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BERLINALE 2024 Generation

Review: My Summer with Irène

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- BERLINALE 2024: Maria Camilla Brandenburg shines in Carlo Sironi’s second feature, which is otherwise subtle to a fault

Review: My Summer with Irène
Noée Abita and Maria Camilla Brandenburg in My Summer with Irène

Summer is a transformative time of year, with blue skies promising so much freedom even as the heat of the sun awakens our senses. By contrast, in Carlo Sironi’s My Summer with Irène [+see also:
interview: Carlo Sironi
film profile
]
— premiering in the Generation section of this year’s Berlinale — the season almost seems like a cruel joke to Clara (Maria Camilla Brandenburg) and Irène (Noée Abita): the two girls, 17 years old and on the cusp of womanhood, are part of a special summer camp for young people like them in treatment for or recovering from cancer. We learn this very early on and it is impossible not to constantly wonder throughout the film how much this condition must change the girls’ perspective on the passing of time, the beauty of nature, the very idea of far niente, or even the concept of life stages. The soft and delicate cinematography by Gergely Pohárnok (who also worked on the Italian director’s debut Sole [+see also:
film review
trailer
interview: Carlo Sironi
film profile
]
) matches the quiet and somewhat melancholy nature of Clara, the film’s main protagonist, who quickly forms a connection with Irène and soon follows her much more obstinate new friend to a small island in Sicily. Running away from the group, during what looks to be the 1990s, the two diametrically different girls are clearly trying to find some place where they would not be defined by their illness and could instead enjoy the simple act of being. 

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The resourceful Irène finds the girls a soon-to-be-renovated house to stay in, and days of idleness follow. But the spectre of illness never leaves the mind of us viewers, and it is in constant tension with the relaxation seen on screen. While the two protagonists have lived with their conditions for at least two years, for most of us in the audience it remains a rare and unusual reality to consider. The hand-off approach to the subject from Sironi and co-writer Silvana Tamma presumably aims to help us see the characters are fully rounded people who are not entirely defined by illness, but it often makes for a film that feels frustratingly vague about the psychological toll of such a diagnosis. Irène’s state of mind is easier to intuit than Clara’s because she is more expressive, talkative and spontaneous, but Clara remains something of a mystery throughout. Brandenburg’s laid-back, extremely naturalistic performance thankfully imbues the character with a believable personality, that of an observant young woman comfortable moving at her own rhythm.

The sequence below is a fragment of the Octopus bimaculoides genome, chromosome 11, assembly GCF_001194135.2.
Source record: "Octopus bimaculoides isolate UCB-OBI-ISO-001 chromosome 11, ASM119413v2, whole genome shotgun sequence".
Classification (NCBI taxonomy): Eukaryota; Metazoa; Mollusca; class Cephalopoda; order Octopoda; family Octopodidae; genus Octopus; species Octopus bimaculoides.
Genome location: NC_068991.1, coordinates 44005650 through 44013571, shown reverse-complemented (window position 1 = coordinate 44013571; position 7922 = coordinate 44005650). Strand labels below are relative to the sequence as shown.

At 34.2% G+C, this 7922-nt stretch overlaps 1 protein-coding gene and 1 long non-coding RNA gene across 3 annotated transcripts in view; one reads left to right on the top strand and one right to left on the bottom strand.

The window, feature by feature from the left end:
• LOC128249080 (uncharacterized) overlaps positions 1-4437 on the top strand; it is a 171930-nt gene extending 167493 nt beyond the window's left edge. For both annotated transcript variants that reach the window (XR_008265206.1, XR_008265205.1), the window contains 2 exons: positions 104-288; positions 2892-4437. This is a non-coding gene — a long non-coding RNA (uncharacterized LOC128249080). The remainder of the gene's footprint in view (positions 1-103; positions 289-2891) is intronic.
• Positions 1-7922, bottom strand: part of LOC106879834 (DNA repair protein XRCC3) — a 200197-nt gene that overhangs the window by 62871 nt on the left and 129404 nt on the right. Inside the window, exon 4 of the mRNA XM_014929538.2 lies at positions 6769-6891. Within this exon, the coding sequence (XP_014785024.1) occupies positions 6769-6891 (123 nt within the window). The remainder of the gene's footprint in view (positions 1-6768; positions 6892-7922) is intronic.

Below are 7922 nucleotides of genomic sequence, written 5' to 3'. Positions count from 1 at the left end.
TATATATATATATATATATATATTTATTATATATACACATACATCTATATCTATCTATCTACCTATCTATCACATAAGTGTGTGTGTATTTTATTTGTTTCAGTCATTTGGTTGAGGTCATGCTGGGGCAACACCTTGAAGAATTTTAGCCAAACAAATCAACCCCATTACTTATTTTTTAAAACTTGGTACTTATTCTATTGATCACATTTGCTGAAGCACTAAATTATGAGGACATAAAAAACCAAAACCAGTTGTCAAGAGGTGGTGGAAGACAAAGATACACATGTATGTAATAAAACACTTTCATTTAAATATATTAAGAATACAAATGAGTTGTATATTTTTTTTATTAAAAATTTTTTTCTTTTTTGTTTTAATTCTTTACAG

The relationship between Irène and Clara is marked by subtle hints that the latter may be more fond of the former than a platonic friendship usually implies. Irène’s disparaging comments about men when a group of young people arrives on the island, and moments of physical contact that verge on playful teasing, suggest an attraction. But the film thankfully refrains from too strictly defining what is after all a still burgeoning friendship between two very young people who, in this time and place, have no need for labels. This subtlety is also allowed by Clara’s own calm nature, who doesn’t let herself be smothered by Irène’s bigger personality. In her own time and her own patient manner, inspired by Irène’s thirst for freedom but a lot less brash in her methods, Clara opens herself back up to chance and the unknown, two facts of life that are synonymous with youth but naturally rejected in times of illness. In a gentle summer romance with a nice boy, she can also begin to once again have hope and dreams for the future. It seems a shame, then, to see the film eventually fall back on a cliché, with Irène finally adopting all the traits of the inspiring but tragic gay friend, making of My Summer with Irène an ultimately rather conventional coming-of-age film relying more on character tropes than it initially appears to. 

My Summer with Irène was produced by Kino Produzioni (Italy), June Films (France) and RAI Cinema (Italy). International sales are handled by Italian company Fandango

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